Vital information all school heads should know,
to ensure you obtain best value, quality and service for your schools transport.
By Philip Hitchen. Managing Director, Belle Vue (Manchester) Ltd
Who would take a school trip in today’s ‘compensation culture society? Embarking further than the school gates with groups of young people is an increasingly awesome prospect given the alarm caused by highly publicised disasters and the explosion of paperwork that accompanies such ventures. Despite this, thousands of school trips take place across the region every year. Some trips are safe and successful, some are not too bad, but some can be disastrous. These are the trips you need to avoid.
When requesting services to cover your school transport requirements schools normally obtain three competitive prices from three different suppliers. The thinking behind this is that surely the most competitive price is deemed as obtaining ‘best value.’ In actual fact in this day and age where we are living in ‘compensation culture times’ nothing could be further from the truth. You get what you pay for in life and when you are running a school budget on a shoe string after the effects of the credit crunch and government budget cuts schools have to think smarter.
Obtaining the cheapest price to carry out your service could be detrimental to a disaster, resulting in stranded passengers by the road side, an injury or God forbid, a fatality. They do say you get what you pay for.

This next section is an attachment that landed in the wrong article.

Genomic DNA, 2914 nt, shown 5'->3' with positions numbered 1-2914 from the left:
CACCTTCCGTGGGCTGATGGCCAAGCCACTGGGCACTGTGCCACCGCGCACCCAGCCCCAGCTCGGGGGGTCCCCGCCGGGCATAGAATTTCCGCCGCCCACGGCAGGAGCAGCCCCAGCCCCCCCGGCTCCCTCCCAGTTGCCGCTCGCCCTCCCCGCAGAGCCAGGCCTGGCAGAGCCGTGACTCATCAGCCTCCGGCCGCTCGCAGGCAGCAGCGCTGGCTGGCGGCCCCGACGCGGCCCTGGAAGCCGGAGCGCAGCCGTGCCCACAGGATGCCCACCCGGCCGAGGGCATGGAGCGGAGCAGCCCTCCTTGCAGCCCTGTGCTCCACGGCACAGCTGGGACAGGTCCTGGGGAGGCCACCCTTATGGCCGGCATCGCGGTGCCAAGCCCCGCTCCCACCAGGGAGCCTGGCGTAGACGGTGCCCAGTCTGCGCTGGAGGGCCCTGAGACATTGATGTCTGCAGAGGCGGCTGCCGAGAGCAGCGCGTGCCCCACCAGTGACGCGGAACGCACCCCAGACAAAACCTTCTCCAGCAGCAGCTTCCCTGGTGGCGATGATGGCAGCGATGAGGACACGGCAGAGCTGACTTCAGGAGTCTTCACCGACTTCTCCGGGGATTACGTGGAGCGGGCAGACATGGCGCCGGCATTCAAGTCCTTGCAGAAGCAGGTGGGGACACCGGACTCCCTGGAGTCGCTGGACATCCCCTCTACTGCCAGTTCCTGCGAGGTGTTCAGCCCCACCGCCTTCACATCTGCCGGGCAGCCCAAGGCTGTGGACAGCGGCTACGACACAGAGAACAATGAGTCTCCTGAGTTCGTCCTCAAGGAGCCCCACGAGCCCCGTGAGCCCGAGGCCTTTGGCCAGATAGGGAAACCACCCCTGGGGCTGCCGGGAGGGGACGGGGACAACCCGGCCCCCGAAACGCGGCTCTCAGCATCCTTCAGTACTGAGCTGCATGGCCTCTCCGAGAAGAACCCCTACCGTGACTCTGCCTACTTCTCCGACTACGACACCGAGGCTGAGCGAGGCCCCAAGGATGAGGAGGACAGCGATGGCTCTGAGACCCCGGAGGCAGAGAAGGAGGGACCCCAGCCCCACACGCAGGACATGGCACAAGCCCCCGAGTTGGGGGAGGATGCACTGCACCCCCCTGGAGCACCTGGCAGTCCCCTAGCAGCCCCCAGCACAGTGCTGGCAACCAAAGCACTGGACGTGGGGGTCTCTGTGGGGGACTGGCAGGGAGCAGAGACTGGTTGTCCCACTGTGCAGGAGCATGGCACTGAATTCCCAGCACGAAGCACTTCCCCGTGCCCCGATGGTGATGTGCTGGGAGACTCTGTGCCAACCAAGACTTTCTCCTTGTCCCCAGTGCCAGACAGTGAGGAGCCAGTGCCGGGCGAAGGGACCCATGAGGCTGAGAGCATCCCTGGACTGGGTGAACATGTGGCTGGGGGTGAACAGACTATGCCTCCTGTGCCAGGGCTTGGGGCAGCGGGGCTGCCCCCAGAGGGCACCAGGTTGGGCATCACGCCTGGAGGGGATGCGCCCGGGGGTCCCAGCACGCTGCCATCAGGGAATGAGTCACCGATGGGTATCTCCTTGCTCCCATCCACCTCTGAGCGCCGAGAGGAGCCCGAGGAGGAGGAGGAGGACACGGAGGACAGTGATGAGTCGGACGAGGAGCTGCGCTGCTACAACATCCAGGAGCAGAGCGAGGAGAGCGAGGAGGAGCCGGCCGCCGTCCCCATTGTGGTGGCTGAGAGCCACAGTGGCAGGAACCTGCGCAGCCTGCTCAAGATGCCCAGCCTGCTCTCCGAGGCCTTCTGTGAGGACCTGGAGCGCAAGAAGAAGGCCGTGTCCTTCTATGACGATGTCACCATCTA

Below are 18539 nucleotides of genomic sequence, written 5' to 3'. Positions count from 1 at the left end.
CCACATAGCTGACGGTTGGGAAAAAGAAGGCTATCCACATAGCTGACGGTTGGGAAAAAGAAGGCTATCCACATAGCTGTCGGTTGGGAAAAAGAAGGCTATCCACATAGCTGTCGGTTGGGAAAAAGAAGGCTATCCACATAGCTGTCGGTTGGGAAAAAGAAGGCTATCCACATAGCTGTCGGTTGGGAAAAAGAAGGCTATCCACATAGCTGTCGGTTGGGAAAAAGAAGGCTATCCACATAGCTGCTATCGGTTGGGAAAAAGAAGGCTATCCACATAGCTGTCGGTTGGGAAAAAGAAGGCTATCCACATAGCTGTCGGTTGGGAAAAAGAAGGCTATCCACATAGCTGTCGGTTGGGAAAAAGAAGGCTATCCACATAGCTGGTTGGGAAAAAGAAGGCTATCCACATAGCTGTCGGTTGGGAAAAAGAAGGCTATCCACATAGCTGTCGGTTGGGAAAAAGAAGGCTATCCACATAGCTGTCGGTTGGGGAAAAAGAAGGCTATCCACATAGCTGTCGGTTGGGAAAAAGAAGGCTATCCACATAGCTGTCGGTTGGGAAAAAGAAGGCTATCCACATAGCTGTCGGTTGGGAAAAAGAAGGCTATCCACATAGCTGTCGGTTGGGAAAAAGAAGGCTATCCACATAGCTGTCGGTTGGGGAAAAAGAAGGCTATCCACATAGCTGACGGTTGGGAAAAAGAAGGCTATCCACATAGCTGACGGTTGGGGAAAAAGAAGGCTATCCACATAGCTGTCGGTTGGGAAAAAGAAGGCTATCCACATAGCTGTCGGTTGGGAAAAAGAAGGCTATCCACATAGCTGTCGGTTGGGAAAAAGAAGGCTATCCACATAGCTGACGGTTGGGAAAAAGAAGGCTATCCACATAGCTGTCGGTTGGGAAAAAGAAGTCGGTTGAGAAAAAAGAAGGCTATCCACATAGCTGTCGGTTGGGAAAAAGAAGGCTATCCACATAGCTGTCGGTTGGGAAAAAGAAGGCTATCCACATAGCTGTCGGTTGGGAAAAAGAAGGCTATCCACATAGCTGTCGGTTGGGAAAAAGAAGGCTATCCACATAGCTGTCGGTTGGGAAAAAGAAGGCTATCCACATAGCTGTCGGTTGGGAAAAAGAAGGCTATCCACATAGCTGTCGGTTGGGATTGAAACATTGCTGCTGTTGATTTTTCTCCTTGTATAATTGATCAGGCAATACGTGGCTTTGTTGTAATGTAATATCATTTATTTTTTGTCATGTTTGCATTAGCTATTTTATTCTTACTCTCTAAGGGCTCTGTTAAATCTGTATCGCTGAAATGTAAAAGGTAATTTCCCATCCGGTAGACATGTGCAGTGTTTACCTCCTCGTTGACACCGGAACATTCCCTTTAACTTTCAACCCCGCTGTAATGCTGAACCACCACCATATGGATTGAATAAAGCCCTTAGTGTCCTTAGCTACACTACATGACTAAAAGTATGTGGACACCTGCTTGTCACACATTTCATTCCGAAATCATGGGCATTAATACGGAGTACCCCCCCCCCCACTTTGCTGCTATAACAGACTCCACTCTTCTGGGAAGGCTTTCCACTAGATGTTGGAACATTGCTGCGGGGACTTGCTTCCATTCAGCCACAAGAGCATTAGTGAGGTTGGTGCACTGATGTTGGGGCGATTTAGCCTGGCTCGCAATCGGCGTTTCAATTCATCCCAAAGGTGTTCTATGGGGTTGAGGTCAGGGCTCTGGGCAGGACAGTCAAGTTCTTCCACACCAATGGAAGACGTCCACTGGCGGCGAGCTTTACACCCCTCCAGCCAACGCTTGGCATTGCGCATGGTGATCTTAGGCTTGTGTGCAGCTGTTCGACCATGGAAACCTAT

Carrying passengers, especially children is a serious business and you as the head teacher need to be diligent and professional in obtaining ‘best value.’ So you can receive value for money for your school, but also more importantly ensure your trips are safe. Protection of children is the name of the game and as a transport operator for the past 20 years I can tell you legislation is upping the safety game every year, but unfortunately not all transport operators have followed suit yet. You might not have heard about some of them because they have not been found out yet. (If you read the industries trade magazines you would hear about them. There are articles in there every week.) But believe me, our industry hears of the disasters some schools face after dealing with cowboy operators. This report is a quick guide to ensure you take a few vital steps to ensure you obtain value for money, quality safe vehicles and drivers who have been safety screened with a crime reference agency and professionally trained to ensure your students experience a fun packed excursion.
Read on to discover the vital mistakes most schools make only to discover too late the steps they should have taken to prevent such a disaster.
Mistake #1. Failing to do your research and choosing a professional transport partner.
When choosing a reliable transport provider and assessing coach and bus operators don’t just assess them on price ‘when you need to travel and take a trip!’ Do your research in August or early September at the start of each school term. This can be reviewed every three years once you have something in place. Delegate someone in the school clerical team to obtain the information you need. By doing research on vital clues to the different operators performance you can obtain a critique of the companies and start to hone in on a ‘preferred supplier.’ Having a preferred supplier who becomes a transport partner is a win for you and a win for them. For starters you can receive discounted prices based on ALL of your transport requirements across the year and the supplier can concentrate on the service as they have secured the business for the year. Secondly, once you do the research on the operator’s license, insurance, maintenance records, quality policy, H&S policy, environmental policy and service performance you have done your homework once and for all and can rest assured it is covered for the year. The thought of not doing that and hoping all the paperwork is in place is incompetent and leaving you and your school wide open.